Black Friday Security Tips By Experts

With Black Friday and Cyber Monday coming up fast, here are security and privacy tips for online shopping from experts with KnowBe4 and Cequence Security.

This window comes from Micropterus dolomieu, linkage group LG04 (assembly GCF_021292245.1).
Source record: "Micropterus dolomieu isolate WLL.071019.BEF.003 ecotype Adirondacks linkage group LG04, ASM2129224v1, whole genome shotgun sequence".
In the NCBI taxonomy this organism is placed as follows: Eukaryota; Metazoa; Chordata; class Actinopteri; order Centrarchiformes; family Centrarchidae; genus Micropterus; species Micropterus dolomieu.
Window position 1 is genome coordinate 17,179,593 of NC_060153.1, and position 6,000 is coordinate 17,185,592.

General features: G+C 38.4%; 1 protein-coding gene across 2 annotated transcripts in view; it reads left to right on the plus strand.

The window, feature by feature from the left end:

EXPERTS COMMENTS
Peter Carlisle, VP of Sales,  nCipher
December 02, 2019
How to stay safe online on Cyber Monday